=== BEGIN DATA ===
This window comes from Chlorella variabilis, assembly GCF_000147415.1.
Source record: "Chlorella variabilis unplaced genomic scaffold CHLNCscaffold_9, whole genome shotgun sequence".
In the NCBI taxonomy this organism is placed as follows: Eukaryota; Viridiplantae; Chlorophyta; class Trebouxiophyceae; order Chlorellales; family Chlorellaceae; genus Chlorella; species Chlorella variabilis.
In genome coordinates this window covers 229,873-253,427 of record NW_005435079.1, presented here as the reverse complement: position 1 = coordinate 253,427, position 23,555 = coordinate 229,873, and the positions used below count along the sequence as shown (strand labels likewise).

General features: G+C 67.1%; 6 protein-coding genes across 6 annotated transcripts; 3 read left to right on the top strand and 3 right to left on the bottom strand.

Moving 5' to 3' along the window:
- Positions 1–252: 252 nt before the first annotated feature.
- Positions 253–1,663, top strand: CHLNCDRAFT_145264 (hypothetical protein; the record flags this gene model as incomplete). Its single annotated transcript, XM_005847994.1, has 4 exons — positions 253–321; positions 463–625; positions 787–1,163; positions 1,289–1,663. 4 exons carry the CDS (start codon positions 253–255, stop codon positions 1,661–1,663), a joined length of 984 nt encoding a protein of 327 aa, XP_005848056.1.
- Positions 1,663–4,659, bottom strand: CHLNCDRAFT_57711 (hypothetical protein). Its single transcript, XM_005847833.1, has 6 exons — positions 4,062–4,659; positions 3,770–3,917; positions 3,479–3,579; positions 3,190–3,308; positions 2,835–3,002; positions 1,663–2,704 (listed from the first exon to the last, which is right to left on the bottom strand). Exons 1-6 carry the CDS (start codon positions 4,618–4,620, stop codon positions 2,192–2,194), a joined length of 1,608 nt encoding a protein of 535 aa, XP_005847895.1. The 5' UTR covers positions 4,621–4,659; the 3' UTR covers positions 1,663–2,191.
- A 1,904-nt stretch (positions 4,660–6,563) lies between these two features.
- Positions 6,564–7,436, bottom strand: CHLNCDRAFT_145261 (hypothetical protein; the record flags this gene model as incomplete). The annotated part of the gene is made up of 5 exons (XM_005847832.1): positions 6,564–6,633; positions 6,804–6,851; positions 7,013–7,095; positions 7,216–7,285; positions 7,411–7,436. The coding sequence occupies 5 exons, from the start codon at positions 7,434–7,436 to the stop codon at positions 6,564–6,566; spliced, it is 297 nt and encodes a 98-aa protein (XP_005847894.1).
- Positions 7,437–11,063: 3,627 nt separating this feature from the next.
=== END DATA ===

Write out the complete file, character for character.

This window comes from Chlorella variabilis, assembly GCF_000147415.1.
Source record: "Chlorella variabilis unplaced genomic scaffold CHLNCscaffold_9, whole genome shotgun sequence".
In the NCBI taxonomy this organism is placed as follows: Eukaryota; Viridiplantae; Chlorophyta; class Trebouxiophyceae; order Chlorellales; family Chlorellaceae; genus Chlorella; species Chlorella variabilis.
In genome coordinates this window covers 229,873-253,427 of record NW_005435079.1, presented here as the reverse complement: position 1 = coordinate 253,427, position 23,555 = coordinate 229,873, and the positions used below count along the sequence as shown (strand labels likewise).

General features: G+C 67.1%; 6 protein-coding genes across 6 annotated transcripts; 3 read left to right on the top strand and 3 right to left on the bottom strand.

Moving 5' to 3' along the window:
- Positions 1–252: 252 nt before the first annotated feature.
- Positions 253–1,663, top strand: CHLNCDRAFT_145264 (hypothetical protein; the record flags this gene model as incomplete). Its single annotated transcript, XM_005847994.1, has 4 exons — positions 253–321; positions 463–625; positions 787–1,163; positions 1,289–1,663. 4 exons carry the CDS (start codon positions 253–255, stop codon positions 1,661–1,663), a joined length of 984 nt encoding a protein of 327 aa, XP_005848056.1.
- Positions 1,663–4,659, bottom strand: CHLNCDRAFT_57711 (hypothetical protein). Its single transcript, XM_005847833.1, has 6 exons — positions 4,062–4,659; positions 3,770–3,917; positions 3,479–3,579; positions 3,190–3,308; positions 2,835–3,002; positions 1,663–2,704 (listed from the first exon to the last, which is right to left on the bottom strand). Exons 1-6 carry the CDS (start codon positions 4,618–4,620, stop codon positions 2,192–2,194), a joined length of 1,608 nt encoding a protein of 535 aa, XP_005847895.1. The 5' UTR covers positions 4,621–4,659; the 3' UTR covers positions 1,663–2,191.
- A 1,904-nt stretch (positions 4,660–6,563) lies between these two features.
- Positions 6,564–7,436, bottom strand: CHLNCDRAFT_145261 (hypothetical protein; the record flags this gene model as incomplete). The annotated part of the gene is made up of 5 exons (XM_005847832.1): positions 6,564–6,633; positions 6,804–6,851; positions 7,013–7,095; positions 7,216–7,285; positions 7,411–7,436. The coding sequence occupies 5 exons, from the start codon at positions 7,434–7,436 to the stop codon at positions 6,564–6,566; spliced, it is 297 nt and encodes a 98-aa protein (XP_005847894.1).
- Positions 7,437–11,063: 3,627 nt separating this feature from the next.